Last month, I had the opportunity to test out our rental Nikon Z8 body during a short road trip out to the Thompson-Okanagan region of BC. As I pretty much only shoot wildlife, that is what I concentrated on this trip. My friend from Seattle had rented a cabin on a lake, and when she got there, realized there were two bedrooms, so she invited me up. How could I refuse? My first stop was in an area that was a victim of wildfires in 2021, where all the trees are charred, and the undergrowth is just beginning to regrow. One of the first animals to take advantage of this new growth are rodents that can hide in the grass, which in turn provides plenty of sustenance for predators. The result of this high concentration of rodents is a relatively dense population of Great Gray Owls in the area. Knowing this, my first stop was a family of Great Gray Owls. This particular nest originally had five owlets, but due to some unfortunate incident (I don’t know what) it was down to four by the time I got there a week or two after they fledged. I was privileged to be able to spend a few hours alone with them, watching multiple feedings, and having the curious owlets fly down to within just a few metres of me. The owlets would gather back at their nest and wait for Ma & Pa to drop off food, all while screeching loudly, an indication that they are hungry. The owlets will be mostly dependent on their parents until the end of summer, at which point they will be chased out of their territory to fend for themselves..
The adult owls have the most amazing camouflage, and are very difficult to spot, but if you see a tree with bright yellow eyes, there’s probably an owl in there somewhere! I was very surprised at how the Z8 was able find the eyes of the owl and lock focus – very impressive!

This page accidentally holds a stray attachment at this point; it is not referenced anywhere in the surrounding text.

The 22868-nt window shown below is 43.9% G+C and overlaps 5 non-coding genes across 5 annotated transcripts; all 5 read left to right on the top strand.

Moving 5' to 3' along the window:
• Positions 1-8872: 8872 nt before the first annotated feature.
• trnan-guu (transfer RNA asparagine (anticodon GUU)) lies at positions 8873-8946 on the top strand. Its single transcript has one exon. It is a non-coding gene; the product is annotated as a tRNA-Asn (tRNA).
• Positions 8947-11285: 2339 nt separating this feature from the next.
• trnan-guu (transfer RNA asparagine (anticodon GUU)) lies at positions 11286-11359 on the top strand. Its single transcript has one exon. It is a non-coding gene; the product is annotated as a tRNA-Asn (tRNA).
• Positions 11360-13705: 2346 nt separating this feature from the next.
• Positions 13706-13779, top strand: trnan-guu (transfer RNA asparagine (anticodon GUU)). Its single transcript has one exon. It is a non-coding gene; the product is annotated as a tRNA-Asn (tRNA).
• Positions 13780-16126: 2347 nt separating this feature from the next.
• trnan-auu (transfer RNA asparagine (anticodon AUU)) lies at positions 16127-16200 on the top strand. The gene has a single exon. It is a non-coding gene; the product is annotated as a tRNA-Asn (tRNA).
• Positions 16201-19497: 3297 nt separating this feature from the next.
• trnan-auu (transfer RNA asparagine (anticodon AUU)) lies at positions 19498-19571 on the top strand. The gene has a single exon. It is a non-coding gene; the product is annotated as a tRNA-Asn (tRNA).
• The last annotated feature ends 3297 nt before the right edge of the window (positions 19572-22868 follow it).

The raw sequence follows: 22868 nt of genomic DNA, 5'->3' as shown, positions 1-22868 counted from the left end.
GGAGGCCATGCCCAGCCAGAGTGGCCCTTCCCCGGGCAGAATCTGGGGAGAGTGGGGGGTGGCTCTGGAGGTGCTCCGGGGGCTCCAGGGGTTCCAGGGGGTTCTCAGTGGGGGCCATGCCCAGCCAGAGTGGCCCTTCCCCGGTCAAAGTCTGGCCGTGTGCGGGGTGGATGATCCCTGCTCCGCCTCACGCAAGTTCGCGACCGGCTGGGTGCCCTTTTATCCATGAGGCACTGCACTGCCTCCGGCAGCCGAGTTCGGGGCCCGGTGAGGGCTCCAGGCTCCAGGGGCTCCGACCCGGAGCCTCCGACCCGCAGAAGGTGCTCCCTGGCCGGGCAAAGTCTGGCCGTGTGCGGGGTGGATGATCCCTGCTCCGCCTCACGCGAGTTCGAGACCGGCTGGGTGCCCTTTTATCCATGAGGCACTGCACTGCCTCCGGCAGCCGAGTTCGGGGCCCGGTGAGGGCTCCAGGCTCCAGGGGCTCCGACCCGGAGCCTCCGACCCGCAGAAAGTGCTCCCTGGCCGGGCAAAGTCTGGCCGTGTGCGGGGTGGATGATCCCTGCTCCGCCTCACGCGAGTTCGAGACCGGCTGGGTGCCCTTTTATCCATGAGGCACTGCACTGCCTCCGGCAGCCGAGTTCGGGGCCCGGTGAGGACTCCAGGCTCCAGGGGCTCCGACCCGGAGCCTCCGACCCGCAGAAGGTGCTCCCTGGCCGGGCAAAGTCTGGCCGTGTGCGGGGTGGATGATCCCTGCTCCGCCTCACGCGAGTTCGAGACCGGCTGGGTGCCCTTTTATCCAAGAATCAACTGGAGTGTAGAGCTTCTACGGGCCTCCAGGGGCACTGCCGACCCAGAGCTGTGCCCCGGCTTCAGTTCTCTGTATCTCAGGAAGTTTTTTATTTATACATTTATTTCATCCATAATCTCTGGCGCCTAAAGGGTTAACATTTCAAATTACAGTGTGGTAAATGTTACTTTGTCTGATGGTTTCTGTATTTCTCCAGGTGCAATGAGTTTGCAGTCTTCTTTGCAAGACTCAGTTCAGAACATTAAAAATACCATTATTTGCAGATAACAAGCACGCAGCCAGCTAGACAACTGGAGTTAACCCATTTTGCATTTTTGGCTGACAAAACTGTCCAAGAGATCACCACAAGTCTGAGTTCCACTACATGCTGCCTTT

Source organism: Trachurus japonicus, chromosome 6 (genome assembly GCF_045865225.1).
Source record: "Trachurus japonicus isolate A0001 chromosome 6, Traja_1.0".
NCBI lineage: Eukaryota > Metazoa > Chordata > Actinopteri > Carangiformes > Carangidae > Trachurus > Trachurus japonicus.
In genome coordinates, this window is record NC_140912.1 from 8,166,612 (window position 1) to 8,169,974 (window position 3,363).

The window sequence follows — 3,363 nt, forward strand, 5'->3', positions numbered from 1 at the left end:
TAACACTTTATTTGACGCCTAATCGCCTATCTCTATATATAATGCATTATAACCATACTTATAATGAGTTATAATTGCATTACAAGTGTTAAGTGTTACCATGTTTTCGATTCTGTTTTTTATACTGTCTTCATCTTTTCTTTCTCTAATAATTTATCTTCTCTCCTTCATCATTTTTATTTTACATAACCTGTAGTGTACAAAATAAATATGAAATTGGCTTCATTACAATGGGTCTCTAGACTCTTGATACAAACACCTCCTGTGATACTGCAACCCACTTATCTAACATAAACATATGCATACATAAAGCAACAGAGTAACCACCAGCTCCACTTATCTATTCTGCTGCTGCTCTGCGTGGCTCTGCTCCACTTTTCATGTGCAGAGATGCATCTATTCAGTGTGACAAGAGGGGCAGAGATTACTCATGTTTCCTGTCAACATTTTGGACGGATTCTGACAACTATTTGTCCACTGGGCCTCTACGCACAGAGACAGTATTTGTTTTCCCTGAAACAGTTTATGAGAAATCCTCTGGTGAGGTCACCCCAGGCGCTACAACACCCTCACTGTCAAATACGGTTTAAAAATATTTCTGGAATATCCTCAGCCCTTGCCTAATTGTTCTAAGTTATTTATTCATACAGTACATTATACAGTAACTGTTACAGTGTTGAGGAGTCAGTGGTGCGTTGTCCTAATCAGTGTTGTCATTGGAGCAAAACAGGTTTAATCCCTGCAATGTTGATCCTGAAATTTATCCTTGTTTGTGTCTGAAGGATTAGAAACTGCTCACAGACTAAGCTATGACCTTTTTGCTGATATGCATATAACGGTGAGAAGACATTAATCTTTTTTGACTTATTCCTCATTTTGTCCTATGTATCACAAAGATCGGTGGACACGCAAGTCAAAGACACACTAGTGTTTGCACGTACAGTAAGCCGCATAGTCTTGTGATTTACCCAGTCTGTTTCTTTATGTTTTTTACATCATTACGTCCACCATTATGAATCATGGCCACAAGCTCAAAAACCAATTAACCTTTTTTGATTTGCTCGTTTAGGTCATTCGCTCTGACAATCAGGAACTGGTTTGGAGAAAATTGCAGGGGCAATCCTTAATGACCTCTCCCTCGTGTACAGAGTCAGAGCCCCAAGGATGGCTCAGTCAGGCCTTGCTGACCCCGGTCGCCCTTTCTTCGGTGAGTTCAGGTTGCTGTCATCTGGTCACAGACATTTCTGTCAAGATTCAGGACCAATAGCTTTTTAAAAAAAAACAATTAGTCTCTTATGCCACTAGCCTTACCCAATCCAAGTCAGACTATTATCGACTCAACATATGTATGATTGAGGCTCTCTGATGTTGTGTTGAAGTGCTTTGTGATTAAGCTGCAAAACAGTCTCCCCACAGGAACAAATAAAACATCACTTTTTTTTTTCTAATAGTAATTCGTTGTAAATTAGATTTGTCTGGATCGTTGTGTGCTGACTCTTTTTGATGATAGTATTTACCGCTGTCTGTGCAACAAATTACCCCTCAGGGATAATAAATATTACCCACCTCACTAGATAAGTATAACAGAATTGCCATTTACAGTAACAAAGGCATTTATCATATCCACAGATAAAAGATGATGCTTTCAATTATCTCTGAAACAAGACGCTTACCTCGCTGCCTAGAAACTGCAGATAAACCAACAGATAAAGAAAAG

The next day, my friend and I borrowed a boat and went out on the lake to photograph a Common Loon family. This family had two young chicks, who were still small enough to hitch a ride on Ma’s back. Super cute! Again, the Z8 performed admirably, not having any trouble locating the eyes of the birds.
I found the Nikon Z8 to have an excellent AF system, and the thing I really like about it is how configurable it is. You can vary the height and width of the AF area to suit your needs, and still retain eye recognition, which rivals like the Canon R5 cannot do. However, I feel the R5 recognizes the eyes of a greater number of animal species than the Z9/Z8 siblings, but having said that, the much more customizable AF systems of the Z9/Z8 can give you more keepers under the right conditions, and used properly. Stills image quality is excellent, even at higher ISO ratings, and is probably the best camera at base ISO, which is 64. The video quality of the Z8 is also fantastic, although you will need a high end computer to efficiently work on the higher quality video files. All in all, the Nikon Z8 is a joy to use, and is definitely one of the best new cameras currently on the market.
The Nikon Z8 is available to rent for $225/Day or Weekend.